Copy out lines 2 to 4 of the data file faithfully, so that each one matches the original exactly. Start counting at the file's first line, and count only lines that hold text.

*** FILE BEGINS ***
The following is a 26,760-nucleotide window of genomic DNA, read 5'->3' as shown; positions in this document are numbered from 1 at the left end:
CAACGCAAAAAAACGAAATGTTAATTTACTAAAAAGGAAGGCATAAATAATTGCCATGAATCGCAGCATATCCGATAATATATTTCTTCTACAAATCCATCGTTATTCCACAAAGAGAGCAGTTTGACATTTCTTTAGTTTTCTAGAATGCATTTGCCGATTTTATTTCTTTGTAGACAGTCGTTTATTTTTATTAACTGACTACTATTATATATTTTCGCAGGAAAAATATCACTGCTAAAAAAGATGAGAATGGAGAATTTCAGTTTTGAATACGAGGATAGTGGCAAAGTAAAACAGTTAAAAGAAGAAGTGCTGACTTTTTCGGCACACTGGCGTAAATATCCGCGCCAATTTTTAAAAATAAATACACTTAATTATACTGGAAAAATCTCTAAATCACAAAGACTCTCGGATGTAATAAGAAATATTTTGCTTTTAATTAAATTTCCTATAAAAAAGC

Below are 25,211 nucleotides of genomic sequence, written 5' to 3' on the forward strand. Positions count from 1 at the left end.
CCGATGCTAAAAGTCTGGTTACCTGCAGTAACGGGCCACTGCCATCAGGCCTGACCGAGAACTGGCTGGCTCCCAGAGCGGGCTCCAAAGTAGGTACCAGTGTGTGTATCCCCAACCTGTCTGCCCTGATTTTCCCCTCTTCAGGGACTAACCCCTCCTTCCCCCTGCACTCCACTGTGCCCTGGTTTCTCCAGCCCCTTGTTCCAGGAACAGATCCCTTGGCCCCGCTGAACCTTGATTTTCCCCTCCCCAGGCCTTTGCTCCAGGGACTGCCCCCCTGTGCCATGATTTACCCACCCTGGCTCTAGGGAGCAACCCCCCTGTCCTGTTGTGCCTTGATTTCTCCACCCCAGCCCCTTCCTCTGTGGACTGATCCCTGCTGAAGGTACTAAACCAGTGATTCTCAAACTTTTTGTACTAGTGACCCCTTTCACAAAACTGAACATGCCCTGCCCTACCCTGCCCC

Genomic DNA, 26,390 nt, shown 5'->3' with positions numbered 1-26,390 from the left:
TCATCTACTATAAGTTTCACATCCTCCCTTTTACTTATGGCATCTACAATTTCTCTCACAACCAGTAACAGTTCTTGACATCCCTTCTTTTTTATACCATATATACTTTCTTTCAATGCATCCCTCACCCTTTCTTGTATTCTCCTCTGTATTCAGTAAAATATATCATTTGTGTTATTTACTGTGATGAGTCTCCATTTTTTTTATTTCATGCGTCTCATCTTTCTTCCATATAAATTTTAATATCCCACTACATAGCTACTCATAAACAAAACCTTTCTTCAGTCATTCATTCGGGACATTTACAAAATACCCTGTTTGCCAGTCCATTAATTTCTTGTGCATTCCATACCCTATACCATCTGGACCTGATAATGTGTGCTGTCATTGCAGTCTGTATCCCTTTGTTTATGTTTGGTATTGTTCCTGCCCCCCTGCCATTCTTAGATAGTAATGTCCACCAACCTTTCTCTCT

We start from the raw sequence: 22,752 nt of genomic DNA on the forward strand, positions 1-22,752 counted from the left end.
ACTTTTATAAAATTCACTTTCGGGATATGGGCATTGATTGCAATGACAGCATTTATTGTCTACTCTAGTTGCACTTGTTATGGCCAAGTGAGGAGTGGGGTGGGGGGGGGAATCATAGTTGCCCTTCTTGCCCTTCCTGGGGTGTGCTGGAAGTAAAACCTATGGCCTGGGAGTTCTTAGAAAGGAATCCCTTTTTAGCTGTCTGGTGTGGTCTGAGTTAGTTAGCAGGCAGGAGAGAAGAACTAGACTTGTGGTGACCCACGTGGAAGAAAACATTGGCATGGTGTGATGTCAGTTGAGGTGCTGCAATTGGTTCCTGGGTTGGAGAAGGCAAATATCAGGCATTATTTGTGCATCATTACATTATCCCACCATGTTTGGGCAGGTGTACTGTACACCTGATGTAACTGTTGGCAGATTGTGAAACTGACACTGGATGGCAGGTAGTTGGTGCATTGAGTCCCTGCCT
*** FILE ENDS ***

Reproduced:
CAACGCAAAAAAACGAAATGTTAATTTACTAAAAAGGAAGGCATAAATAATTGCCATGAATCGCAGCATATCCGATAATATATTTCTTCTACAAATCCATCGTTATTCCACAAAGAGAGCAGTTTGACATTTCTTTAGTTTTCTAGAATGCATTTGCCGATTTTATTTCTTTGTAGACAGTCGTTTATTTTTATTAACTGACTACTATTATATATTTTCGCAGGAAAAATATCACTGCTAAAAAAGATGAGAATGGAGAATTTCAGTTTTGAATACGAGGATAGTGGCAAAGTAAAACAGTTAAAAGAAGAAGTGCTGACTTTTTCGGCACACTGGCGTAAATATCCGCGCCAATTTTTAAAAATAAATACACTTAATTATACTGGAAAAATCTCTAAATCACAAAGACTCTCGGATGTAATAAGAAATATTTTGCTTTTAATTAAATTTCCTATAAAAAAGC

Below are 25,211 nucleotides of genomic sequence, written 5' to 3' on the forward strand. Positions count from 1 at the left end.
CCGATGCTAAAAGTCTGGTTACCTGCAGTAACGGGCCACTGCCATCAGGCCTGACCGAGAACTGGCTGGCTCCCAGAGCGGGCTCCAAAGTAGGTACCAGTGTGTGTATCCCCAACCTGTCTGCCCTGATTTTCCCCTCTTCAGGGACTAACCCCTCCTTCCCCCTGCACTCCACTGTGCCCTGGTTTCTCCAGCCCCTTGTTCCAGGAACAGATCCCTTGGCCCCGCTGAACCTTGATTTTCCCCTCCCCAGGCCTTTGCTCCAGGGACTGCCCCCCTGTGCCATGATTTACCCACCCTGGCTCTAGGGAGCAACCCCCCTGTCCTGTTGTGCCTTGATTTCTCCACCCCAGCCCCTTCCTCTGTGGACTGATCCCTGCTGAAGGTACTAAACCAGTGATTCTCAAACTTTTTGTACTAGTGACCCCTTTCACAAAACTGAACATGCCCTGCCCTACCCTGCCCC